Improving Natural Killer Cells’ Ability To Fight Malaria

Malaria is caused by mosquito-borne parasites of the genus Plasmodium, which affects over 216 million people worldwide. It is still a huge problem in developing countries because there is no good vaccine for malaria, and antimalarial drugs are losing their efficacy with drug resistance on the rise, especially in Africa and South-east Asia. In 2017 alone, there were 445,000 malaria deaths globally.

The body’s first line of defense against malaria is the innate immune system, and one of the earliest cells to respond and kill the parasites are the natural killer (NK) cells. The outcome of this early response can determine whether severe malaria will occur. Interestingly, the response of NK cells towards malaria parasite is not the same in everyone — NK cells from some individuals kill more parasites (responsive), while those from others kill less (non-responsive) — and no one knows why this happens. When we compare the NK cells from malaria patients with severe disease against those with mild disease, we observe that NK cells from patients with severe disease were less responsive than NK cells from patients with mild disease. This spurred us to ask why NK cells from different individuals respond to malaria differently.

This is an image of a NK cell membrane (labeled in green) fusing with a red colored malaria-microvesicle. Image credit: Weijian Ye.

By comparing responsive and non-responsive NK cells, we found that when exposed to malaria parasites, responsive NK cells have a higher expression of a molecule, MDA5, compared to non-responsive NK cells. MDA5 is a receptor that detects foreign nucleic acid, and in response to it, MDA5 activates NK cells. MDA5 is classically associated with viral infections — when a virus infects a cell, it brings along its viral nucleic acids into the cell, thus exposing them to MDA5 recognition. However, in the case of malaria, which doesn’t infect NK cells, things are not so direct.

So, how does MDA5 detect malaria nucleic acids when malaria doesn’t infect NK cells? We found that NK cells fuse with malaria-derived membranous microvesicles, which have diameters under one micrometer. These microvesicles contain malaria nucleic acids and are secreted by malaria-infected cells, serving as a form of cell-to-cell communication. Via the exchange of nucleic acids, drug resistance genes can be passed between malaria-infected cells. On this note, the fusing of NK cells with microvesicles releases malaria nucleic acids into the NK cell, thereby triggering MDA5. MDA5 then activates NK cells, and cause them to go into a “high-alert” state. This increases the ability of NK cells in surveying its surrounding, leading to the improved killing of malaria-infected cells.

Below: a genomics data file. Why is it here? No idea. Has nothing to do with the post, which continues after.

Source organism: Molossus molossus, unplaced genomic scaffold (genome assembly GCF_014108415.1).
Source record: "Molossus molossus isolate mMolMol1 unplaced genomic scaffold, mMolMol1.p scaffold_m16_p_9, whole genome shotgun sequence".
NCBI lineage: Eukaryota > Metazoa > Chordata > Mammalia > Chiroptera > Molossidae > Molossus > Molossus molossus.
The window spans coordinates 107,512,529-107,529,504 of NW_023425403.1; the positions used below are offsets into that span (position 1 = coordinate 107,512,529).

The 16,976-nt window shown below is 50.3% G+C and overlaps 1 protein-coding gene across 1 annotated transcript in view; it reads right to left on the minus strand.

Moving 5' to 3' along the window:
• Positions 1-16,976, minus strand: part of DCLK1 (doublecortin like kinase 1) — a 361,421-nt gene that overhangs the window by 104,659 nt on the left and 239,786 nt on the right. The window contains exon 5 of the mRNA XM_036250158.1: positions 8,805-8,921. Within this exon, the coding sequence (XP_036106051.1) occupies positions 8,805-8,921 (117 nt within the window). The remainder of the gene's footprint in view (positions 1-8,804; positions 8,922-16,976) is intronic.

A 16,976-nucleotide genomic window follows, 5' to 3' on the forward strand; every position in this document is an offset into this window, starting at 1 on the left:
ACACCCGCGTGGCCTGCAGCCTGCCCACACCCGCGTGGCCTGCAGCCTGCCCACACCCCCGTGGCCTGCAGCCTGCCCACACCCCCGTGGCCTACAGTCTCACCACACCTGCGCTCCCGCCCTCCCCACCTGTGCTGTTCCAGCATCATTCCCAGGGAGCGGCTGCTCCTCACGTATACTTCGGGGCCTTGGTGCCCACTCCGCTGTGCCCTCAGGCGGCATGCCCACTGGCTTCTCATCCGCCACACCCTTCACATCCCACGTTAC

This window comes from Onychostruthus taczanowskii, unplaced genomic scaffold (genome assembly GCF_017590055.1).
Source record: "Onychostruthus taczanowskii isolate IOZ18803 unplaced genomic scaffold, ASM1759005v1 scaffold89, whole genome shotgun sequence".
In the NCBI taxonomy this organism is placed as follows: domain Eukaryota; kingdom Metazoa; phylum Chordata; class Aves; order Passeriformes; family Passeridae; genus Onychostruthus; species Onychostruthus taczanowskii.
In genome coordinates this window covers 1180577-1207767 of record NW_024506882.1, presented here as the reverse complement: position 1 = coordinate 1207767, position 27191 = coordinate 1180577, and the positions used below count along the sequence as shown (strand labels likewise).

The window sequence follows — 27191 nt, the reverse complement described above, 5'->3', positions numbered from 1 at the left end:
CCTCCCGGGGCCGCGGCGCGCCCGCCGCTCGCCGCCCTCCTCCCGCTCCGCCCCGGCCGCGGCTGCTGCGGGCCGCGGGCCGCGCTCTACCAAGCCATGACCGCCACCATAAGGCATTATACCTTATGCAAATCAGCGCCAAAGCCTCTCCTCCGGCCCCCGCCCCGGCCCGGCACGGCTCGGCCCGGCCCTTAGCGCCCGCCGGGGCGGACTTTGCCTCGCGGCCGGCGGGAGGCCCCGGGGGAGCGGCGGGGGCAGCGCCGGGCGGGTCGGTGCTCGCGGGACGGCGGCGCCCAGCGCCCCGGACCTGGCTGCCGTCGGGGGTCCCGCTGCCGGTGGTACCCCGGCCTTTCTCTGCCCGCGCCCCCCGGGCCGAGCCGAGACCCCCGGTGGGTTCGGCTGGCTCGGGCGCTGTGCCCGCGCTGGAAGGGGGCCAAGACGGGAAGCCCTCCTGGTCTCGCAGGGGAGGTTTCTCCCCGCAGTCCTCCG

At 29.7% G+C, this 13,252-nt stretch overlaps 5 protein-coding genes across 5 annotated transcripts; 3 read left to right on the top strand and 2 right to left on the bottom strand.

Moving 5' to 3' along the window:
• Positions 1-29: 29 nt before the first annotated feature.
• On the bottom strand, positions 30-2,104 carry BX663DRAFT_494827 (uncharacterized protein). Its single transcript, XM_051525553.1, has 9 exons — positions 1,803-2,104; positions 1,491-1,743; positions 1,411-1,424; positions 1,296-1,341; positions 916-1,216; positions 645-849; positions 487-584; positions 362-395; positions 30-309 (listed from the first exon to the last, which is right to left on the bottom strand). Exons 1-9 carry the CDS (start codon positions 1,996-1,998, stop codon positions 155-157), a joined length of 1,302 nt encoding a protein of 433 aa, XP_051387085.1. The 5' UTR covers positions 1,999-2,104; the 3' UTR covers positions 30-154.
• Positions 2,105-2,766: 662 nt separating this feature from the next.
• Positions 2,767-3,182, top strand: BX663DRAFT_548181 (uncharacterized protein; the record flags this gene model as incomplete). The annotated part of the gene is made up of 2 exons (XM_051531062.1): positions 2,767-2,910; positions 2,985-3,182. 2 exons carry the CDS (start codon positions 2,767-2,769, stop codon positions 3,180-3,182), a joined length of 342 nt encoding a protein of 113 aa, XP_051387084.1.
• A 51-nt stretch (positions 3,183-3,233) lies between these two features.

Having found the signals required to trigger MDA5, we then packaged synthetic nucleic acids into membranous microvesicles and asked if these synthetic microvesicles can help to improve the response of non-responsive NK cells. Indeed, when we expose non-responsive NK cells to these synthetic microvesicles in addition to malaria-infected cells, we observe that the non-responsive NK cells now kill better, reaching almost the same malaria-killing efficiency as responsive NK cells. This represents a new paradigm for the treatment of infectious diseases such as malaria. In contrast to traditional anti-malaria drugs which target the parasite itself, our new treatment targets cells of the body’s immune system. This prevents the generation of drug resistance, as there is no drug-pressure directed at the parasite. In addition, as the treatment increases the responsiveness of the body’s immune system against foreign pathogens, it is also possible to utilize similar immune-modulating drugs against other infectious diseases.

From left to right: Authors Marvin Chew, Weijian Ye and Corresponding author Prof. Peter Preiser. Image courtesy Weijian Ye.

These findings are described in the article entitled Microvesicles from malaria-infected red blood cells activate natural killer cells via MDA5 pathway, recently published in the journal PLOS Pathogens.

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